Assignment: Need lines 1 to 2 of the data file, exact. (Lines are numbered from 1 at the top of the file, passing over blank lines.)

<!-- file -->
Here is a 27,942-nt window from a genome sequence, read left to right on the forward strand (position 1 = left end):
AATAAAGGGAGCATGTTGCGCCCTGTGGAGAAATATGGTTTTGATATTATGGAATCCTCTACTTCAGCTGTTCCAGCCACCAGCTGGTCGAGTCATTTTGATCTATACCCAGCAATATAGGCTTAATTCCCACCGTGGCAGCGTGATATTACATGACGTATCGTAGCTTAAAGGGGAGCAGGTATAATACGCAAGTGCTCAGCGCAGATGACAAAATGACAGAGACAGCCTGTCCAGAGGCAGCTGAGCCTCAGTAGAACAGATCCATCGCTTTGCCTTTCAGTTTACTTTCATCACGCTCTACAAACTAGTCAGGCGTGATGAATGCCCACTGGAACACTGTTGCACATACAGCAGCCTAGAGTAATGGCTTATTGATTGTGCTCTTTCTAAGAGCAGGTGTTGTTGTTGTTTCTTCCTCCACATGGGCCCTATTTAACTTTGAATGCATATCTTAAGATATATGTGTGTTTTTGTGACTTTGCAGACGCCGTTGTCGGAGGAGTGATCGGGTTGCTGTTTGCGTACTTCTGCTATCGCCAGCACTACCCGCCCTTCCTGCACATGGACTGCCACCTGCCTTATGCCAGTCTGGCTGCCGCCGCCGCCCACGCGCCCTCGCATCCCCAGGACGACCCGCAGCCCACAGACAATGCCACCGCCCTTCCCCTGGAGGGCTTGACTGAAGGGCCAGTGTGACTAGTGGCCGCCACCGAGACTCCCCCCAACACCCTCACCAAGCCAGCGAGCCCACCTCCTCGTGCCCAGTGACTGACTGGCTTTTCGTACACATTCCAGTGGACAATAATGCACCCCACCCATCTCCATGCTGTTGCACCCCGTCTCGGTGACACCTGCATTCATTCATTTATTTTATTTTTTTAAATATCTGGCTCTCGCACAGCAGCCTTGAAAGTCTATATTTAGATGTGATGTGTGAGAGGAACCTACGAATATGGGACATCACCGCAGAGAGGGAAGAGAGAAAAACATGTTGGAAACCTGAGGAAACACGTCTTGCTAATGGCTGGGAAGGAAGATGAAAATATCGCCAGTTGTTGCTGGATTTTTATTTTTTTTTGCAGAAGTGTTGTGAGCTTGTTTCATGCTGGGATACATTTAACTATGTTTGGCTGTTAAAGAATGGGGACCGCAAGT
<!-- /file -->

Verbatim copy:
Here is a 27,942-nt window from a genome sequence, read left to right on the forward strand (position 1 = left end):
AATAAAGGGAGCATGTTGCGCCCTGTGGAGAAATATGGTTTTGATATTATGGAATCCTCTACTTCAGCTGTTCCAGCCACCAGCTGGTCGAGTCATTTTGATCTATACCCAGCAATATAGGCTTAATTCCCACCGTGGCAGCGTGATATTACATGACGTATCGTAGCTTAAAGGGGAGCAGGTATAATACGCAAGTGCTCAGCGCAGATGACAAAATGACAGAGACAGCCTGTCCAGAGGCAGCTGAGCCTCAGTAGAACAGATCCATCGCTTTGCCTTTCAGTTTACTTTCATCACGCTCTACAAACTAGTCAGGCGTGATGAATGCCCACTGGAACACTGTTGCACATACAGCAGCCTAGAGTAATGGCTTATTGATTGTGCTCTTTCTAAGAGCAGGTGTTGTTGTTGTTTCTTCCTCCACATGGGCCCTATTTAACTTTGAATGCATATCTTAAGATATATGTGTGTTTTTGTGACTTTGCAGACGCCGTTGTCGGAGGAGTGATCGGGTTGCTGTTTGCGTACTTCTGCTATCGCCAGCACTACCCGCCCTTCCTGCACATGGACTGCCACCTGCCTTATGCCAGTCTGGCTGCCGCCGCCGCCCACGCGCCCTCGCATCCCCAGGACGACCCGCAGCCCACAGACAATGCCACCGCCCTTCCCCTGGAGGGCTTGACTGAAGGGCCAGTGTGACTAGTGGCCGCCACCGAGACTCCCCCCAACACCCTCACCAAGCCAGCGAGCCCACCTCCTCGTGCCCAGTGACTGACTGGCTTTTCGTACACATTCCAGTGGACAATAATGCACCCCACCCATCTCCATGCTGTTGCACCCCGTCTCGGTGACACCTGCATTCATTCATTTATTTTATTTTTTTAAATATCTGGCTCTCGCACAGCAGCCTTGAAAGTCTATATTTAGATGTGATGTGTGAGAGGAACCTACGAATATGGGACATCACCGCAGAGAGGGAAGAGAGAAAAACATGTTGGAAACCTGAGGAAACACGTCTTGCTAATGGCTGGGAAGGAAGATGAAAATATCGCCAGTTGTTGCTGGATTTTTATTTTTTTTTGCAGAAGTGTTGTGAGCTTGTTTCATGCTGGGATACATTTAACTATGTTTGGCTGTTAAAGAATGGGGACCGCAAGT